Though no cases of treatment failure has been reported in the United States, this is a troubling sign of what may be coming. Dr. Gail Bolan, director of CDC’s Division of STD Prevention, said in a press release: “It is unclear how long the combination therapy of azithromycin and ceftriaxone will be effective if the increases in resistance persists. We need to push forward on multiple fronts to ensure we can continue offering successful treatment to those who need it.”

HPV-Related Cancers Up Despite Vaccine 

The CDC also released new data this month showing an increase in HPV-associated cancers between 2008 and 2012 compared with the previous five-year period. HPV or human papillomavirus is an extremely common sexually transmitted infection. In fact, HPV is so common that the CDC believes most sexually active adults will get it at some point in their lives. Many cases of HPV clear spontaneously with no medical intervention, but certain types of the virus cause cancer of the cervix, vulva, penis, anus, mouth, and neck.

The CDC’s new data suggests that an average of 38,793 HPV-associated cancers were diagnosed each year between 2008 and 2012. This is a 17 percent increase from about 33,000 each year between 2004 and 2008. This is a particularly unfortunate trend given that the newest available vaccine—Gardasil 9—can prevent the types of HPV most often linked to cancer. In fact, researchers estimated that the majority of cancers found in the recent data (about 28,000 each year) were caused by types of the virus that could be prevented by the vaccine.

Unfortunately, as Rewire has reported, the vaccine is often mired in controversy and far fewer young people have received it than get most other recommended vaccines. In 2014, only 40 percent of girls and 22 percent of boys ages 13 to 17 had received all three recommended doses of the vaccine. In comparison, nearly 80 percent of young people in this age group had received the vaccine that protects against meningitis.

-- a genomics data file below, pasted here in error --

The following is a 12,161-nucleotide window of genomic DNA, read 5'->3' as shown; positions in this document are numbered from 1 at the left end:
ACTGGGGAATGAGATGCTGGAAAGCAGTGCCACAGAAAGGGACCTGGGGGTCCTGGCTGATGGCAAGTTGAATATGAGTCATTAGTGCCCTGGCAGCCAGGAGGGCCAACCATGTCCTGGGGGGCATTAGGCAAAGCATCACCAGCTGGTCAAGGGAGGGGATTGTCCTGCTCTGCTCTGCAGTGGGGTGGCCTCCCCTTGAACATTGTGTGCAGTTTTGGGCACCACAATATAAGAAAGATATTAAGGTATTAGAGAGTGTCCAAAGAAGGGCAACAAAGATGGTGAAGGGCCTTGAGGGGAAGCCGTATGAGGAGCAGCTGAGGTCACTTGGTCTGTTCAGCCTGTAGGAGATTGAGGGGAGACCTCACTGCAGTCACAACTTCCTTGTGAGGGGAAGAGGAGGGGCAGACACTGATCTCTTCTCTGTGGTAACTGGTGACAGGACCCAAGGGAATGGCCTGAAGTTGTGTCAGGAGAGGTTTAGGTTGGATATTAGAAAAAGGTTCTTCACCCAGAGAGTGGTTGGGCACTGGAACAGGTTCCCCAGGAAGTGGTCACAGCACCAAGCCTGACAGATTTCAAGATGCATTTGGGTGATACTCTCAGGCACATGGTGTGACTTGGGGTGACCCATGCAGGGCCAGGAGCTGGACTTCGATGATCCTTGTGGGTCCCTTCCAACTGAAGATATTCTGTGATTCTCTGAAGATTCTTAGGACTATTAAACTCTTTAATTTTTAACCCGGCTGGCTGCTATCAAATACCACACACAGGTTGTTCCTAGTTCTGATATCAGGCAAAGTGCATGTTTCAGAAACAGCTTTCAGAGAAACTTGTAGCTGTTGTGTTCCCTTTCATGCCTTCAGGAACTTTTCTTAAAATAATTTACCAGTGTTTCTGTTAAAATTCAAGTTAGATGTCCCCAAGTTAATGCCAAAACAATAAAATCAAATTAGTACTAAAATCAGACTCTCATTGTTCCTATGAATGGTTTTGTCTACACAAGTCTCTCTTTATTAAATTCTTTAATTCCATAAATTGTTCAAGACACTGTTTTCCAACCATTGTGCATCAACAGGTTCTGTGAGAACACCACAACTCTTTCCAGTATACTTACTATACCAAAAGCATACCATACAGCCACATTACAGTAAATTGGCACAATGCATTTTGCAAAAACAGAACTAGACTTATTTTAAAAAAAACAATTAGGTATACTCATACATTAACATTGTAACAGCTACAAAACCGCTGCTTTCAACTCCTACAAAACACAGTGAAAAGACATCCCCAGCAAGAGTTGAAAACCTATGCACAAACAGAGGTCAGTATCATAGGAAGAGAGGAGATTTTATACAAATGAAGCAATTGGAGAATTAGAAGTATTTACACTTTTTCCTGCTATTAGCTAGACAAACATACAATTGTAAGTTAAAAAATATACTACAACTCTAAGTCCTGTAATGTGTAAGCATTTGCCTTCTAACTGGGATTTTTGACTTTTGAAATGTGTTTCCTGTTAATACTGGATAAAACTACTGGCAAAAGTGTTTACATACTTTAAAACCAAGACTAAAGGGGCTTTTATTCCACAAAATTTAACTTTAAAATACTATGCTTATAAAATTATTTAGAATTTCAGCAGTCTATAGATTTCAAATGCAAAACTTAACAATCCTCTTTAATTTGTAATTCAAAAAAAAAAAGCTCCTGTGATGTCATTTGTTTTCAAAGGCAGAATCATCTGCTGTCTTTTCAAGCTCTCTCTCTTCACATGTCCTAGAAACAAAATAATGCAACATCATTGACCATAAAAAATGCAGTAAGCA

In response to the newest data, Dr. Electra Paskett, co-director of the Cancer Control Research Program at the Ohio State University Comprehensive Cancer Center, told HealthDay:

In order to increase HPV vaccination rates, we must change the perception of the HPV vaccine from something that prevents a sexually transmitted disease to a vaccine that prevents cancer. Every parent should ask the question: If there was a vaccine I could give my child that would prevent them from developing six different cancers, would I give it to them? The answer would be a resounding yes—and we would have a dramatic decrease in HPV-related cancers across the globe.

Making Inroads Toward a Chlamydia Vaccine

An article published in the journal Vaccine shows that researchers have made progress with a new vaccine to prevent chlamydia. According to lead researcher David Bulir of the M. G. DeGroote Institute for Infectious Disease Research at Canada’s McMaster University, efforts to create a vaccine have been underway for decades, but this is the first formulation to show success.

In 2014, there were 1.4 million reported cases of chlamydia in the United States. While this bacterial infection can be easily treated with antibiotics, it often goes undiagnosed because many people show no symptoms. Untreated chlamydia can lead to pelvic inflammatory disease, which can leave scar tissue in the fallopian tubes or uterus and ultimately result in infertility.

The experimental vaccine was created by Canadian researchers who used pieces of the bacteria that causes chlamydia to form an antigen they called BD584. The hope was that the antigen could prompt the body’s immune system to fight the chlamydia bacteria if exposed to it.

Researchers gave BD584 to mice using a nasal spray, and then exposed them to chlamydia. The results were very promising. The mice who received the spray cleared the infection faster than the mice who did not. Moreover, the mice given the nasal spray were less likely to show symptoms of infection, such as bacterial shedding from the vagina or fluid blockages of the fallopian tubes.